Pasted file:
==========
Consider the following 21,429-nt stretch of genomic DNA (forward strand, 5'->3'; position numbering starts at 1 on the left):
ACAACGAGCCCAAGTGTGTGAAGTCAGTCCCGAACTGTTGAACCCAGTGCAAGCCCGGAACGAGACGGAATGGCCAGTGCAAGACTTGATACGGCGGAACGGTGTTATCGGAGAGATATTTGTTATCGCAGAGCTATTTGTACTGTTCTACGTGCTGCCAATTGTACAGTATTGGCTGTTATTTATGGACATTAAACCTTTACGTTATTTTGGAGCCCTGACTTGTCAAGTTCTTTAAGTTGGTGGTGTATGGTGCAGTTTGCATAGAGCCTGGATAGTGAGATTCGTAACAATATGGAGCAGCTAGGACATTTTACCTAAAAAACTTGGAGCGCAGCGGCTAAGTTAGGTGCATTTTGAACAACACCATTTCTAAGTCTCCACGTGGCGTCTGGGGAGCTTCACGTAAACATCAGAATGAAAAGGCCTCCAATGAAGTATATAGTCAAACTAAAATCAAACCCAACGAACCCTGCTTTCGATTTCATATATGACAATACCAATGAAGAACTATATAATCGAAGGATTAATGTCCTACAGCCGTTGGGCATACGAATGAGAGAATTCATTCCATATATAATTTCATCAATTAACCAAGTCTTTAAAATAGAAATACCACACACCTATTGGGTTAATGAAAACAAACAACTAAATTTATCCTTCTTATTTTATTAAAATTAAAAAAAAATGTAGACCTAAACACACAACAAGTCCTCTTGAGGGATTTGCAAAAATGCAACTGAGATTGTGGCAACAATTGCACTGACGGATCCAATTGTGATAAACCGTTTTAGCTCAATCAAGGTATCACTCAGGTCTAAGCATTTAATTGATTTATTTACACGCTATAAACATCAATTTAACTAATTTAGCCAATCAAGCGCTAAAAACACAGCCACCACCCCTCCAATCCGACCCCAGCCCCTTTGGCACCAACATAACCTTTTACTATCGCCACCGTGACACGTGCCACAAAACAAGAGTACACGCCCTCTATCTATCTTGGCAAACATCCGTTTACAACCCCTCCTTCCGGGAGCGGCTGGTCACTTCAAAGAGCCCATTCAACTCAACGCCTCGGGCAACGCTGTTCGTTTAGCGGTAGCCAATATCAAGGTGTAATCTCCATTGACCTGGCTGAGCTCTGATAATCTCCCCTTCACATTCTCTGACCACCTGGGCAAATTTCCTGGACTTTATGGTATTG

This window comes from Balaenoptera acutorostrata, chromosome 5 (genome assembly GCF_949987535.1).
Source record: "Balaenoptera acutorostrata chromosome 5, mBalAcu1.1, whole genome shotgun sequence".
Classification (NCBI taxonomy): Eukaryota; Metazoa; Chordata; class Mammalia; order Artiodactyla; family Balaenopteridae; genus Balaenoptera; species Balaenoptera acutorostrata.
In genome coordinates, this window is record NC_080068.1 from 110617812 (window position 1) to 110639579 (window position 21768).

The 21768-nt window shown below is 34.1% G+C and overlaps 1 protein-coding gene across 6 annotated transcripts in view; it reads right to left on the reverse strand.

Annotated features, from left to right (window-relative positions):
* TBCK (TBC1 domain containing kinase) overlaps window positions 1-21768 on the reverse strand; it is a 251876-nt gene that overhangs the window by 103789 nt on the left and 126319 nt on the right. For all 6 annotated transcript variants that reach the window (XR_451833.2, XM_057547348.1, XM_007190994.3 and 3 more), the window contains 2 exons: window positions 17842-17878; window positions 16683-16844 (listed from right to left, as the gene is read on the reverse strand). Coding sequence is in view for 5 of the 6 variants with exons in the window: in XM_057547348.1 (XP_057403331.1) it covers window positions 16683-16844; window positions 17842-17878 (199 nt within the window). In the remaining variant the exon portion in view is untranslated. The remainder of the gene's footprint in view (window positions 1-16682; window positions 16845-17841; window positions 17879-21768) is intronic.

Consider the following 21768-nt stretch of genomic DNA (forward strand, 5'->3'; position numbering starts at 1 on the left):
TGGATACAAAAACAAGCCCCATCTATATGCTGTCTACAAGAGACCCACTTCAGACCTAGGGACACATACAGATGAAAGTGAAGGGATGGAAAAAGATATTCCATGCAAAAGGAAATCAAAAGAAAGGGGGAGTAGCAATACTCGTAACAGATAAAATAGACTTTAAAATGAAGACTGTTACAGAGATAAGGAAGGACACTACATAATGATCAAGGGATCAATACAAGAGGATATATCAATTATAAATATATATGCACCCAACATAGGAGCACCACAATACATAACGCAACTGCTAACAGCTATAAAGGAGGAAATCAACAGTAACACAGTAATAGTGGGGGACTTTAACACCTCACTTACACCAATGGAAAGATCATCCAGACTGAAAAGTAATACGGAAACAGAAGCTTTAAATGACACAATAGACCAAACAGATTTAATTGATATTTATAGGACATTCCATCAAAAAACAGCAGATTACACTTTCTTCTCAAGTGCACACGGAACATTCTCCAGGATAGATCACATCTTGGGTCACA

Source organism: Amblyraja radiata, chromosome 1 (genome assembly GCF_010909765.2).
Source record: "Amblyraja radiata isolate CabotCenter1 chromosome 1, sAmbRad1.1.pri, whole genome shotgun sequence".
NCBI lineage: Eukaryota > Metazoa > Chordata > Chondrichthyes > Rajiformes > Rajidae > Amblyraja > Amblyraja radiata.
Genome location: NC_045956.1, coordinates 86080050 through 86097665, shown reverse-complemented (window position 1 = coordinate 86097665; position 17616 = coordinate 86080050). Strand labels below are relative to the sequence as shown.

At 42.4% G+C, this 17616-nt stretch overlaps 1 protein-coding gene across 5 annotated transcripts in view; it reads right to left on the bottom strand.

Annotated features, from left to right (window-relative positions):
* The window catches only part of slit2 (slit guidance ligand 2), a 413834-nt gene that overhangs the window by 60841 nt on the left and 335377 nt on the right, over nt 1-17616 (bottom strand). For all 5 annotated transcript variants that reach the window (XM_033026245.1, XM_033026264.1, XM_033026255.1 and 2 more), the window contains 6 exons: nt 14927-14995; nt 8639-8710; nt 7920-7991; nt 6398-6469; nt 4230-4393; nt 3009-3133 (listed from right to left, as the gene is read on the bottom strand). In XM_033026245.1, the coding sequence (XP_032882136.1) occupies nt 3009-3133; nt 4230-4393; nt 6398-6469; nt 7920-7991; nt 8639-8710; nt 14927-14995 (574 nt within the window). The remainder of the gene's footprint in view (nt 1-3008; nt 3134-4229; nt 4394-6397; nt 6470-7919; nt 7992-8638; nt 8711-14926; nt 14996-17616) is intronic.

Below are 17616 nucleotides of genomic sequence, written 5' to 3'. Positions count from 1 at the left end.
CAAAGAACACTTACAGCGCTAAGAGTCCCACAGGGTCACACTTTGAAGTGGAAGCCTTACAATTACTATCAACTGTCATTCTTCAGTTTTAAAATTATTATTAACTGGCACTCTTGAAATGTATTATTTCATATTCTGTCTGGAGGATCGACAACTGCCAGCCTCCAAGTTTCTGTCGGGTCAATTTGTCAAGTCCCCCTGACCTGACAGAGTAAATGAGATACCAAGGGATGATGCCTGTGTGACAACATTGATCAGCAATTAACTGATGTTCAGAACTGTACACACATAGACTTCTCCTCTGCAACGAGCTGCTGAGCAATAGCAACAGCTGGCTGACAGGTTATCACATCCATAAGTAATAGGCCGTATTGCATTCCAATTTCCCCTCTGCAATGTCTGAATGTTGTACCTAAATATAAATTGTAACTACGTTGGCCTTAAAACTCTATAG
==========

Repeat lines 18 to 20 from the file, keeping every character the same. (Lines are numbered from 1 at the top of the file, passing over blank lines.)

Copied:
* The window catches only part of slit2 (slit guidance ligand 2), a 413834-nt gene that overhangs the window by 60841 nt on the left and 335377 nt on the right, over nt 1-17616 (bottom strand). For all 5 annotated transcript variants that reach the window (XM_033026245.1, XM_033026264.1, XM_033026255.1 and 2 more), the window contains 6 exons: nt 14927-14995; nt 8639-8710; nt 7920-7991; nt 6398-6469; nt 4230-4393; nt 3009-3133 (listed from right to left, as the gene is read on the bottom strand). In XM_033026245.1, the coding sequence (XP_032882136.1) occupies nt 3009-3133; nt 4230-4393; nt 6398-6469; nt 7920-7991; nt 8639-8710; nt 14927-14995 (574 nt within the window). The remainder of the gene's footprint in view (nt 1-3008; nt 3134-4229; nt 4394-6397; nt 6470-7919; nt 7992-8638; nt 8711-14926; nt 14996-17616) is intronic.

Below are 17616 nucleotides of genomic sequence, written 5' to 3'. Positions count from 1 at the left end.
CAAAGAACACTTACAGCGCTAAGAGTCCCACAGGGTCACACTTTGAAGTGGAAGCCTTACAATTACTATCAACTGTCATTCTTCAGTTTTAAAATTATTATTAACTGGCACTCTTGAAATGTATTATTTCATATTCTGTCTGGAGGATCGACAACTGCCAGCCTCCAAGTTTCTGTCGGGTCAATTTGTCAAGTCCCCCTGACCTGACAGAGTAAATGAGATACCAAGGGATGATGCCTGTGTGACAACATTGATCAGCAATTAACTGATGTTCAGAACTGTACACACATAGACTTCTCCTCTGCAACGAGCTGCTGAGCAATAGCAACAGCTGGCTGACAGGTTATCACATCCATAAGTAATAGGCCGTATTGCATTCCAATTTCCCCTCTGCAATGTCTGAATGTTGTACCTAAATATAAATTGTAACTACGTTGGCCTTAAAACTCTATAG